Student self-explanation of material they just read has been shown to be effective in producing robust learning gains in a number of disciplines. However, past research results have not been clear whether performance gain is due to student simply paying attention to explanation generated by the instructors, or explanation generated by the students themselves. One research has shown that explanation is more effective when the students generate it rather than simply paying attention to instructor generated explanations (Brown and Kane, 1988), while in another case, the reverse is true (Lovett, 1992). Most recently, Hausmann and Vanlehn (2007) show that generating self-explanation while students attempted solving problems and studying examples is more effective in normal as well as robust learning (which means knowledge is retained over a significant period of time and demonstrated in far transfer of problem solving) than students who comprehended and paraphrased explanations generated by the instructors.

Self-explanation, coupled with learning by examples, can be very effective in student learning. Learning by examples has a lower cognitive load than learning by doing or solving problems, based on cognitive load theory. Thus comparing students who learn by doing a number of questions with those who learn by working through a number of examples, the cognitive load in the latter is much lower, and this affords the students the capacity to come up with general solution principles through self-explanation to improve their effectiveness in learning.

A related theme is that students who self-monitor their learning and comprehension in addition to self-explain the material they learned are better problem solvers than those who don't. By self-monitoring, this means that the students keep track of what they know and what they don't know, what are the parameters and data provided by the problems they are trying to solve, what needs to be solved, how the problems relate to the examples they have worked through having specific goals such as looking for solution methods rather than equations, formulas, similar contexts, etc.


Brown, A.L. and Kane, M.J. (1988). Preschool Children Can Learn to Transfer: Learning to Learn and Learning from example. Cognitive Psychology. 20(4), pp 493 - 523.

Hausmann, R.G.M. and Vanlehn, K. (2007). Explaining Self-Explaining: A Contrast Between Content and Generation. In R. Luckin, K.R. Koedinger, and J. Greer (Eds). Proceedings of Artificial Intelligence in Education (2007). Amsterdam, The Netherlands: IOS Press.

Lovett, M.C. (1992). Learning by Problem Solving versus by Examples: The Benefits of Generating and Receiving Information. Proceedings of the Fourteenth Annual Conference of the Cognitive Science Society, Hillsdale, NJ: Erlbaum, pp 956 - 961.

02 January 2010

Optimized University

Carl Wieman put together a "think piece" on a new model for post-secondary education, which he called the Optimized University. Here are some of the highlights:
  • The Optimized University will focus on the desired student education outcomes rather than number of courses / credits students need to graduate with. There will be a switch in focus from processes to outcomes.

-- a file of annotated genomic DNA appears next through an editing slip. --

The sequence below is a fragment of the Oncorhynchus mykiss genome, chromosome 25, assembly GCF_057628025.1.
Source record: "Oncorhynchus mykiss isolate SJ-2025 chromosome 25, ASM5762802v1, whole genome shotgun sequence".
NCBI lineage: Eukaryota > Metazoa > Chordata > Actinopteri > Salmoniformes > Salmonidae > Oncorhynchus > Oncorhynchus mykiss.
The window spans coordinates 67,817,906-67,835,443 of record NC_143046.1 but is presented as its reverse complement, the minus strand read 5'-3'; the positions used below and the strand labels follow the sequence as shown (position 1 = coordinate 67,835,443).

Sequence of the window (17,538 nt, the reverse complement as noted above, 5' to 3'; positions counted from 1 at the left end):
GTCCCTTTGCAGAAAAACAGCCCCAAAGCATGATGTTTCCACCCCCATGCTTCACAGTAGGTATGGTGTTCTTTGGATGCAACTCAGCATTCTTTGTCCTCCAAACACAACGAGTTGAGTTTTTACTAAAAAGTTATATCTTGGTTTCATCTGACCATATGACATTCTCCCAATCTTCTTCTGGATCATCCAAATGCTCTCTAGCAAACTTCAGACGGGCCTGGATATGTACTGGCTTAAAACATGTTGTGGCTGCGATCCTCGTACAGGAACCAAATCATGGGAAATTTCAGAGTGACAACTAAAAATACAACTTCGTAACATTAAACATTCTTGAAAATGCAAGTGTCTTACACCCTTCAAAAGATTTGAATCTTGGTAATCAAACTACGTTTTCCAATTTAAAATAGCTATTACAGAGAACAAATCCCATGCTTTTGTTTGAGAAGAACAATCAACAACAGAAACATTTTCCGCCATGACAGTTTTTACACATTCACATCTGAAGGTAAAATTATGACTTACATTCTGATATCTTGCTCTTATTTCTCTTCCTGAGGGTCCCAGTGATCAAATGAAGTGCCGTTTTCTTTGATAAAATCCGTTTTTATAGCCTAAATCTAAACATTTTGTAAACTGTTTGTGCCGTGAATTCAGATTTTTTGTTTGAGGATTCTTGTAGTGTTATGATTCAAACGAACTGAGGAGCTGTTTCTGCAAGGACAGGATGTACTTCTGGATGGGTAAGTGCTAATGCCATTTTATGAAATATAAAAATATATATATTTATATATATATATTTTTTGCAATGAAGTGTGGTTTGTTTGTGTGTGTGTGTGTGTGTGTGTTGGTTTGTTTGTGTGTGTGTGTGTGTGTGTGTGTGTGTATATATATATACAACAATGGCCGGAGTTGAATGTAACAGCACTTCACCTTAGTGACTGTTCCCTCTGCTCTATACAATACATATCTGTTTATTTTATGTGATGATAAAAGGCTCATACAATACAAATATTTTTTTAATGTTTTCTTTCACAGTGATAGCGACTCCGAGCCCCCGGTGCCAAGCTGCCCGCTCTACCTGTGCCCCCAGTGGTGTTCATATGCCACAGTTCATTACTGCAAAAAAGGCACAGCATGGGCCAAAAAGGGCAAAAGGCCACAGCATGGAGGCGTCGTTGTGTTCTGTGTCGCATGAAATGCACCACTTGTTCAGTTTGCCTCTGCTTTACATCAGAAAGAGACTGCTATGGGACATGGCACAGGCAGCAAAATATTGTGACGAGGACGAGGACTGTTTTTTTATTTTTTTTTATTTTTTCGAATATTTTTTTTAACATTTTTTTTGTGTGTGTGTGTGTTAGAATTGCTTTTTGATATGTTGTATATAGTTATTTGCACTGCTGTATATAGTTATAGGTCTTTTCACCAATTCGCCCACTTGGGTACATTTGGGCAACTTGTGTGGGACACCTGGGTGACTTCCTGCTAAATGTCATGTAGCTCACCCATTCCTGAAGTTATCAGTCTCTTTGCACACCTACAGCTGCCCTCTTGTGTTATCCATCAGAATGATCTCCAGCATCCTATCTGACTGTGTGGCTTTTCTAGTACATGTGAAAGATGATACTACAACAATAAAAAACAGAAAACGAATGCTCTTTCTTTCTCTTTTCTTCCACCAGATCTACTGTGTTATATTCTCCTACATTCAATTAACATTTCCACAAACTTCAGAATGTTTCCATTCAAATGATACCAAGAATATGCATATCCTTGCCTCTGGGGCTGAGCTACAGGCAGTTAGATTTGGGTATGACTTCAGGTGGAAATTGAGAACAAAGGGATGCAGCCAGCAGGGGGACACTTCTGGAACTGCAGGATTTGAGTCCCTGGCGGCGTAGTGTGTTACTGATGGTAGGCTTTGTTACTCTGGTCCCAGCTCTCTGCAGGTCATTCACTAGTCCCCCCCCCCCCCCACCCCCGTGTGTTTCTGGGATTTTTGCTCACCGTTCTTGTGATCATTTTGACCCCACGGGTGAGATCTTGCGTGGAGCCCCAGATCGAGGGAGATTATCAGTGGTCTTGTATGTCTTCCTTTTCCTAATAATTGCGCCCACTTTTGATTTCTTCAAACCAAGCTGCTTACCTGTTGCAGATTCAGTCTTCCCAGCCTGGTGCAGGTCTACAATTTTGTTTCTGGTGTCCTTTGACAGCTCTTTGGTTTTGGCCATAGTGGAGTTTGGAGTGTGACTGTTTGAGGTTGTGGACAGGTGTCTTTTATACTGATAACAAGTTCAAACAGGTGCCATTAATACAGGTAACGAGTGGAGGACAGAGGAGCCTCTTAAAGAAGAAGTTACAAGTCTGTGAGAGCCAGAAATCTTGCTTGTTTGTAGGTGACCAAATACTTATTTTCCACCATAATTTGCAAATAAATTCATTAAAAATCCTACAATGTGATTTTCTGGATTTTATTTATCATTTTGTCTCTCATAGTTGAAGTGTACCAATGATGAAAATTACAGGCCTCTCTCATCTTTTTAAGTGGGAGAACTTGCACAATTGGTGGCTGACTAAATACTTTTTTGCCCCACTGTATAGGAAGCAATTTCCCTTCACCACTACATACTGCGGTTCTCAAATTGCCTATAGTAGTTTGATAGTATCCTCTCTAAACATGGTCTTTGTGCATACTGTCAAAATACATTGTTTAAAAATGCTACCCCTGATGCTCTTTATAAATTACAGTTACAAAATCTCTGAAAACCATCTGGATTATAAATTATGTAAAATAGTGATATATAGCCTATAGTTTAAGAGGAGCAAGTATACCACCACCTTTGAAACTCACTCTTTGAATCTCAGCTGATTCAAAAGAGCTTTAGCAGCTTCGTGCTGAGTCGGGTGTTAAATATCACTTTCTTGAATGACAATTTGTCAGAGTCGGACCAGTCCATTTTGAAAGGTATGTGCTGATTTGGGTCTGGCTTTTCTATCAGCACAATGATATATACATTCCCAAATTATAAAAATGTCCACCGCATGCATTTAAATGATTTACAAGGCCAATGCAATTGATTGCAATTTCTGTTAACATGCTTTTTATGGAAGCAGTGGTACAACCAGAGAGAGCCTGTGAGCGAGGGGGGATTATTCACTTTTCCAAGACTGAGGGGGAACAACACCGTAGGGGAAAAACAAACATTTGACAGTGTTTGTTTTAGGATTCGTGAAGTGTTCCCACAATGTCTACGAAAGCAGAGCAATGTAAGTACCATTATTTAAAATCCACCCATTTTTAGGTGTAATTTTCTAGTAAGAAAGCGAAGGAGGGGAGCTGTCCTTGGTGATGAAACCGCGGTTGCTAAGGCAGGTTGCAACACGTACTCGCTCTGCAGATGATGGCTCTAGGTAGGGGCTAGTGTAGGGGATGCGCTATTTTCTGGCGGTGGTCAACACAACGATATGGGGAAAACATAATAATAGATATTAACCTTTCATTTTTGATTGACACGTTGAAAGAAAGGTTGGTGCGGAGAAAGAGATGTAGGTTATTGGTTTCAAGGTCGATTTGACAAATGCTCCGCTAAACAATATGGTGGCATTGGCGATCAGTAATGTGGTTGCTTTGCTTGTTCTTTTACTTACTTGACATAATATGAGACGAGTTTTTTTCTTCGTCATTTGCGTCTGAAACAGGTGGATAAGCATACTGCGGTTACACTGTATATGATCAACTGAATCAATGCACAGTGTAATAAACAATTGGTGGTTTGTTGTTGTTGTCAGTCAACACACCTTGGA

• The instructor's role will primarily be an educational designer who continually assesses student's development with the assistance of technology and provides targeted feedback and challenges to the students to optimize their learning rather than simply a one-way transference of knowledge to students.
  • Clearly delineated educational goals will be created by relevant faculty in consultation with other stakeholders such as industry, educational systems, and government.
  • IT will be used to accurately diagnose student preparation, conceptual knowledge, beliefs, and epistemologies. IT will also be used for new teaching methods (interactive simulations, intelligent tutors, sophisticated diagnostic capabilities, clickers), improved class organization and management systems, archiving systems for educational materials and data, deployment of new modes of presenting material and enhanced communication by linking students with each other and faulty.
  • The Optimized University will have sophisticated pedagogical content knowledge - knowledge on how the content and skills are best learned, common student difficulties, approaches most effective in helping students overcome those difficulties, and how to motivate students to master the subject.
  • Validated assessments of desired deep understanding of material rather than a simple memorization of facts and problem solving recipes will be in place.
  • Technology will be used to make classes more intellectually engaging and educationally effective. Research has shown that there have been demonstrations of classes of 200 or more achieving very good learning gains using clickers and peer instruction in the lectures, computer graded homework systems, student-student collaboration (on / off line), extensive course webpages, and survey systems.
  • Carefully constructed diagnostic exams will be used to assess student preparedness and to reduce large hidden cost in instructor's time to provide the unprepared students with extra assistance and in dealing with the repercussions of failing students.
  • Student support will range from peer support and intelligent tutoring system, to trained undergraduate and graduate TA, to the expertise available from the faculty.
  • Students will have authentic research experience upon graduation.

Wieman, Carl. (n.d.) A New Model for Post-Secondary Education, the Optimized University. Retrieived on January 2, 2010, from here.